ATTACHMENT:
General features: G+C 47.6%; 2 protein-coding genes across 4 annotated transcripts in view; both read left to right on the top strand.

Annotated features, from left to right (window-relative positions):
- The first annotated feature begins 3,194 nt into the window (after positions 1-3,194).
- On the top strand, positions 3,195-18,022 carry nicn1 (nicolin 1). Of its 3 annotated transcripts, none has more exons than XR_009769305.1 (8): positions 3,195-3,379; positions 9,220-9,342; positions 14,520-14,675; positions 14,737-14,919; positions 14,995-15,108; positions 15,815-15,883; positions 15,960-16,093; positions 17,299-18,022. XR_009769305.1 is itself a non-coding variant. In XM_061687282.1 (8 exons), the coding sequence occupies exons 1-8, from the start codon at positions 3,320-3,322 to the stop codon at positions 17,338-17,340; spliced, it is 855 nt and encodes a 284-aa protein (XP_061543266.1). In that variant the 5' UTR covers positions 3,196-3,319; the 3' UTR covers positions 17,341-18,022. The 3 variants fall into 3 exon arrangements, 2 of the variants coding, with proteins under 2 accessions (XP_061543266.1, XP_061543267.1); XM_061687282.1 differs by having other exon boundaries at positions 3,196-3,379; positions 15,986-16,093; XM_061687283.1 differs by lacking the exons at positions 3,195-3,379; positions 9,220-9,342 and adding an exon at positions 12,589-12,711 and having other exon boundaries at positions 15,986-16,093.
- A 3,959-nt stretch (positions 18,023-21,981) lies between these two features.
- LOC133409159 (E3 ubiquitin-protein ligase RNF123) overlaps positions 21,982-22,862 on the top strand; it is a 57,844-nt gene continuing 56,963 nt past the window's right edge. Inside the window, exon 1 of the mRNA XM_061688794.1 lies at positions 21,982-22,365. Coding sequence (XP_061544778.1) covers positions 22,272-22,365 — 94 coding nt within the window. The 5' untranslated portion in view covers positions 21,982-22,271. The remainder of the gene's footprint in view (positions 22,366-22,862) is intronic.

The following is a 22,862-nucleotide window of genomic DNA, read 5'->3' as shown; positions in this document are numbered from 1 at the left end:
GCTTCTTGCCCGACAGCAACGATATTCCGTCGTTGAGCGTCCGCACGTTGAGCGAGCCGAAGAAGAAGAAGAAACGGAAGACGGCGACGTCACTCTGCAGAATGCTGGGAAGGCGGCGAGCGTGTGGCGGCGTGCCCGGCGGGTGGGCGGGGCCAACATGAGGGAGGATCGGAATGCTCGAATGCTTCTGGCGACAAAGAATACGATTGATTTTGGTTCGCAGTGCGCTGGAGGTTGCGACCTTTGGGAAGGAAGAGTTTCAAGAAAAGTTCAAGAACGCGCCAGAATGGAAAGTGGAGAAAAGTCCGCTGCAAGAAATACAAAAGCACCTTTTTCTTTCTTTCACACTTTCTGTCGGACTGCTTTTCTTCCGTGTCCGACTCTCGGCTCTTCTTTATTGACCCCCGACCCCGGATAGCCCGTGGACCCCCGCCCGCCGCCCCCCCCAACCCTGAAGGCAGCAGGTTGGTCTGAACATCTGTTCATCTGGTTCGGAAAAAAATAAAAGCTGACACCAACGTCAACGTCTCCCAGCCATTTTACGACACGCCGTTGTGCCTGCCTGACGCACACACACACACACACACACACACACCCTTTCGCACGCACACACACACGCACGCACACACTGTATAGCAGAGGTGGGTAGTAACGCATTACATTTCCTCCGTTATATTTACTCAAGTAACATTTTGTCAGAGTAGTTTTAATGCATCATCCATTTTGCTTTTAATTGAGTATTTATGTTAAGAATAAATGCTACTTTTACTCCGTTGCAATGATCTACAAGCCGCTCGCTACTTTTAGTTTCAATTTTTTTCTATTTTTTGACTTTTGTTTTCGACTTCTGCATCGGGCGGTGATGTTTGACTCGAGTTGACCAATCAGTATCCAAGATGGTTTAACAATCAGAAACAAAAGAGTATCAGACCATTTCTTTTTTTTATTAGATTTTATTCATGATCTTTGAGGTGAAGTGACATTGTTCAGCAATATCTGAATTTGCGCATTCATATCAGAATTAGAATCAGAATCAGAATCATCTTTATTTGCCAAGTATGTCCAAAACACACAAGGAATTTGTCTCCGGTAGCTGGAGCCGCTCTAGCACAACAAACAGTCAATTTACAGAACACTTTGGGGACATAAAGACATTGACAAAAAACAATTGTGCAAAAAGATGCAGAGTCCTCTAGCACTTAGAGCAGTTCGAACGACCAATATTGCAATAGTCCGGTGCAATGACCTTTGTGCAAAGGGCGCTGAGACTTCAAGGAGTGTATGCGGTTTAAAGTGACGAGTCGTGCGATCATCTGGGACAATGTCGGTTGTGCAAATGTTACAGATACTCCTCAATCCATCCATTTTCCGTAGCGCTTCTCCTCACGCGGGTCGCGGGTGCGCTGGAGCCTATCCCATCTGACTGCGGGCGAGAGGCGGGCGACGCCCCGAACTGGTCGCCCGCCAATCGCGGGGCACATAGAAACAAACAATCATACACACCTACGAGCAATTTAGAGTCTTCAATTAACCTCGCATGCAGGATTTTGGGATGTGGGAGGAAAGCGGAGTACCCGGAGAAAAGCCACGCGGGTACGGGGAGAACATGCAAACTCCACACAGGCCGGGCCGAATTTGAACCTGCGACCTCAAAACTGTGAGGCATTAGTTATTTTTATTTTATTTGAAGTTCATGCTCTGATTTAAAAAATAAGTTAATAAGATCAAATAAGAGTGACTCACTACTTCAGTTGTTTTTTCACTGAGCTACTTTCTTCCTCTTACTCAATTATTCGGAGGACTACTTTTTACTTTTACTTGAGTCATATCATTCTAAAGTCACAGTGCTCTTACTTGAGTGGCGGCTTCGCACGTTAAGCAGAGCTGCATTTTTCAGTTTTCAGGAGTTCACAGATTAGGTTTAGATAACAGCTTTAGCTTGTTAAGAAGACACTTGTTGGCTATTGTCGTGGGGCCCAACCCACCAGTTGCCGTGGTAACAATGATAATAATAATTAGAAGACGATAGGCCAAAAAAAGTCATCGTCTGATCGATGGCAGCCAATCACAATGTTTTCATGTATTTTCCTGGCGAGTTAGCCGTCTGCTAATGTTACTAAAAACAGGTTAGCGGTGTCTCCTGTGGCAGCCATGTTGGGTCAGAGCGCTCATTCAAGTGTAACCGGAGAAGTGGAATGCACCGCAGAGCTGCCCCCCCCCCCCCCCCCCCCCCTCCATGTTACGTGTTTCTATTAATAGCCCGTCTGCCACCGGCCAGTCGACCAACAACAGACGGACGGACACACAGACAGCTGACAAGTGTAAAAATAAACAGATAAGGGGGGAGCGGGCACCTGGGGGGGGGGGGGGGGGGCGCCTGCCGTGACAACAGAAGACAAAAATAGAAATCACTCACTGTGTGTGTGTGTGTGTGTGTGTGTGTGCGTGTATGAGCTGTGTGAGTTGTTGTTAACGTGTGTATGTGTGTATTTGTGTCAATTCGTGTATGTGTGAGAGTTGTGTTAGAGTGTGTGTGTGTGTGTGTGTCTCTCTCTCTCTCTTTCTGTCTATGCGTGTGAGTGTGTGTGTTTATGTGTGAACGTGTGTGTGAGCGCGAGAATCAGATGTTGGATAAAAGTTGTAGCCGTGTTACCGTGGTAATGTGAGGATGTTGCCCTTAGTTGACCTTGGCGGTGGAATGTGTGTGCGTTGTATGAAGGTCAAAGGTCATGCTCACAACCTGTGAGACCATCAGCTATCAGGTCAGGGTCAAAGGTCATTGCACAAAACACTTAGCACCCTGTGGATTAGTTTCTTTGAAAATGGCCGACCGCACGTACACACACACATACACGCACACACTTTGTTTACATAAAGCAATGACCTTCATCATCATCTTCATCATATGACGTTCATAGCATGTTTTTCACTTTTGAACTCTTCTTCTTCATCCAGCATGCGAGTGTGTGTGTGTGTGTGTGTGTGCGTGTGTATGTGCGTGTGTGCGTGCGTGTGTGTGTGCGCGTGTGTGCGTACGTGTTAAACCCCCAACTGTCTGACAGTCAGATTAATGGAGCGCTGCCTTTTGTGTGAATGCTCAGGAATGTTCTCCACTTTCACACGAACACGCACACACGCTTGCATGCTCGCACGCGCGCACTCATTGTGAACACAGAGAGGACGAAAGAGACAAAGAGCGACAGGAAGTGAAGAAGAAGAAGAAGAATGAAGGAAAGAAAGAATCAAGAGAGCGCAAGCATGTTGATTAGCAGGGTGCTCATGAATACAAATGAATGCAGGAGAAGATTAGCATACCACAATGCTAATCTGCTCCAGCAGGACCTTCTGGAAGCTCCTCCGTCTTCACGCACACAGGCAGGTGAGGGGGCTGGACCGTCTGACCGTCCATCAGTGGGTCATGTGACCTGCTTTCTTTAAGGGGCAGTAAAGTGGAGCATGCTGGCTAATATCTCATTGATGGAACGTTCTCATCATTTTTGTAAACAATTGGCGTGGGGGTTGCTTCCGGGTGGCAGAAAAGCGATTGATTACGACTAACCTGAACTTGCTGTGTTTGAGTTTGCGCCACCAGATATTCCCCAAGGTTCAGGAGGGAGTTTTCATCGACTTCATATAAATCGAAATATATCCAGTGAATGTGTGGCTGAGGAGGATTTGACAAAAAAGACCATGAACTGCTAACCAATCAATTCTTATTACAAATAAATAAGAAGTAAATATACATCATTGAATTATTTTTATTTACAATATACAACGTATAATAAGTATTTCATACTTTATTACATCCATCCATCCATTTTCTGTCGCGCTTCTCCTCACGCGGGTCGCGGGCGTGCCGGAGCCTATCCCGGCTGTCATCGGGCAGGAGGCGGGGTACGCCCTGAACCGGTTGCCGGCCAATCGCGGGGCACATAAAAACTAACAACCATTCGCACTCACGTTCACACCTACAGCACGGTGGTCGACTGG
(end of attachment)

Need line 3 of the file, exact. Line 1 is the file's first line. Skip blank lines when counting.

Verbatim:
- The first annotated feature begins 3,194 nt into the window (after positions 1-3,194).